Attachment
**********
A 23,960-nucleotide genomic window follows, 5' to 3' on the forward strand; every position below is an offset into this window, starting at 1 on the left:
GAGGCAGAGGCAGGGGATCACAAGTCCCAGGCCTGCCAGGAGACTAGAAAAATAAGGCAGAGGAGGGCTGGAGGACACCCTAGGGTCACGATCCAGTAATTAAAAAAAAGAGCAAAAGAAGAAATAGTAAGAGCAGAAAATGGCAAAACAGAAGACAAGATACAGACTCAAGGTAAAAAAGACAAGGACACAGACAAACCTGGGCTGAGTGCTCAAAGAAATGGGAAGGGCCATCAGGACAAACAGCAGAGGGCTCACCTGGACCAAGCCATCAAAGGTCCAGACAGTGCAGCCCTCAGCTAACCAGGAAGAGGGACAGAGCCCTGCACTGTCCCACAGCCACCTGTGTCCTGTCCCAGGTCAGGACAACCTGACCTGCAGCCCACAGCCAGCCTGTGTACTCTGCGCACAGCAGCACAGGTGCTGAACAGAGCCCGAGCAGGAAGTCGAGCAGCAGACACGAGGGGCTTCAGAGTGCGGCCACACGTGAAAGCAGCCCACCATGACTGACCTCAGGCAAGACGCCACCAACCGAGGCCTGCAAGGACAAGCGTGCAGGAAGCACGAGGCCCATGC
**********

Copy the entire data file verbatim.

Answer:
A 23,960-nucleotide genomic window follows, 5' to 3' on the forward strand; every position below is an offset into this window, starting at 1 on the left:
GAGGCAGAGGCAGGGGATCACAAGTCCCAGGCCTGCCAGGAGACTAGAAAAATAAGGCAGAGGAGGGCTGGAGGACACCCTAGGGTCACGATCCAGTAATTAAAAAAAAGAGCAAAAGAAGAAATAGTAAGAGCAGAAAATGGCAAAACAGAAGACAAGATACAGACTCAAGGTAAAAAAGACAAGGACACAGACAAACCTGGGCTGAGTGCTCAAAGAAATGGGAAGGGCCATCAGGACAAACAGCAGAGGGCTCACCTGGACCAAGCCATCAAAGGTCCAGACAGTGCAGCCCTCAGCTAACCAGGAAGAGGGACAGAGCCCTGCACTGTCCCACAGCCACCTGTGTCCTGTCCCAGGTCAGGACAACCTGACCTGCAGCCCACAGCCAGCCTGTGTACTCTGCGCACAGCAGCACAGGTGCTGAACAGAGCCCGAGCAGGAAGTCGAGCAGCAGACACGAGGGGCTTCAGAGTGCGGCCACACGTGAAAGCAGCCCACCATGACTGACCTCAGGCAAGACGCCACCAACCGAGGCCTGCAAGGACAAGCGTGCAGGAAGCACGAGGCCCATGC